Teletech Corporation, 1996
Synopsis and Objectives
In January 1996, the chief financial officer of this
telecommunications company must fashion a response to
a raider who claims that a major business segment of this
company should be sold because it is not earning a
satisfactory rate of return. The case recounts the debate
within the company over the use of a single hurdle rate
to evaluate all segments of the company versus a riskadjusted hurdle-rate system. The tasks for the student are to resolve the debate, estimate weighted average
costs of capital (WACCs) for the two business segments,
and respond to the raider.
Suggestions for complementary cases:
“Nike Inc.” (case 13) gives an introductory
exercise in the estimation of the cost of
capital. “Coke vs. Pepsi, 2001” (case 14)
offers the estimation of WACCs for two
competitors and opportunities to reflect upon
how business risk drives cost of capital.
“Phon-Tech Corp.” (UVA-F-1161) is a
simplified version of “Teletech Corporation,
1996” (case 15), excluding consideration of
levered beta and segment capital structures.
The case was prepared to serve as part of an introduction to estimating investors’ required rates of return. It would best follow one or two class sessions introducing techniques for estimating WACC. The numerical calculations required are light, though some of the subtleties about the use of risk-adjusted hurdle rates will require time for the novice to absorb. The case can be used to pursue a variety of teaching objectives, including the following: •
Extend risk-return (i.e., mean-variance) analysis to corporate finance
Survey classic arguments for and against the use of risk-adjusted hurdle rate systems
Assess the assumptions and limitations of risk-adjusted hurdle rates
Exercise the estimation of segment WACCs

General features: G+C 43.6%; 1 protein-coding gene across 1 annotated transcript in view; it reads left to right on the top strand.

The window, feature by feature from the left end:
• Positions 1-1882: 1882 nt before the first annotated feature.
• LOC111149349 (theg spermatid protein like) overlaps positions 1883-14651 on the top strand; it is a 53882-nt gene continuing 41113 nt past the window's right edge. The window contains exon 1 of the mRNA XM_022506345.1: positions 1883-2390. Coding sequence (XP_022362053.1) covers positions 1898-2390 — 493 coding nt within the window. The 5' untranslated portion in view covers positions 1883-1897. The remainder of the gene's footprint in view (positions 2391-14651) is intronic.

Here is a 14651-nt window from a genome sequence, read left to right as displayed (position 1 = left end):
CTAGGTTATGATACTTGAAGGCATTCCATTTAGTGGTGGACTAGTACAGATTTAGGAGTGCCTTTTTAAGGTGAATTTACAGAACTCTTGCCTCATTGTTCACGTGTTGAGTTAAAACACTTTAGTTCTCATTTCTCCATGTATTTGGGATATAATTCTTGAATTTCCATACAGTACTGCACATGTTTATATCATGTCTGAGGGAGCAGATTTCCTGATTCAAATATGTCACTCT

This teaching note was prepared by Professor Robert F. Bruner. Casey Opitz assisted in the preparation of the case. The author gratefully acknowledges helpful comments from Professor Larry Shotwell, and the financial support of the Batten Institute. The economic problem and certain quotations in the case were derived from an antecedent case, “Arkansas Petroleum” (UVA-F-0247), written by Professor Robert F. Vandell, to whose memory the case is dedicated. Copyright © 1997 by the University of Virginia Darden School Foundation, Charlottesville, VA. All rights reserved. To order copies, send an e-mail to firstname.lastname@example.org. No part of this publication may be reproduced, stored in a retrieval system, used in a spreadsheet, or transmitted in any form or by any means— electronic, mechanical, photocopying, recording, or otherwise—without the permission of the Darden School Foundation. Rev. 12/01.
Case 15 Teletech Corporation, 1996
Consider possible organizational barriers to the implementation of risk-adjusted hurdle rates
Suggested Questions for Advance Assignment
This case complements the seminal extension of mean-variance analysis to corporate finance by Mark E. Rubinstein (“A Mean-Variance Synthesis of Corporate Financial Theory,” Journal of Finance, January 1974). However, it is not necessary that this article be assigned as collateral reading with the case.
1. How does Teletech currently use the hurdle rate?
2. Please estimate segment WACCs for Teletech (see the worksheet in case Exhibit 1). As you do this, make careful note of points of judgment in the calculation. 3. Interpret Rick Phillips’s graph (Figure 2 in the case). How does the choice of constant versus risk-adjusted hurdle rates affect the evaluation of Teletech’s two segments? What are the implications for Teletech’s resource-allocation strategy? 4. Do you agree that “all money is green”? What are the implications of this view? What are the arguments in favor? Opposed?
5. Is Helen Buono right that management would destroy value if all of the firm’s...
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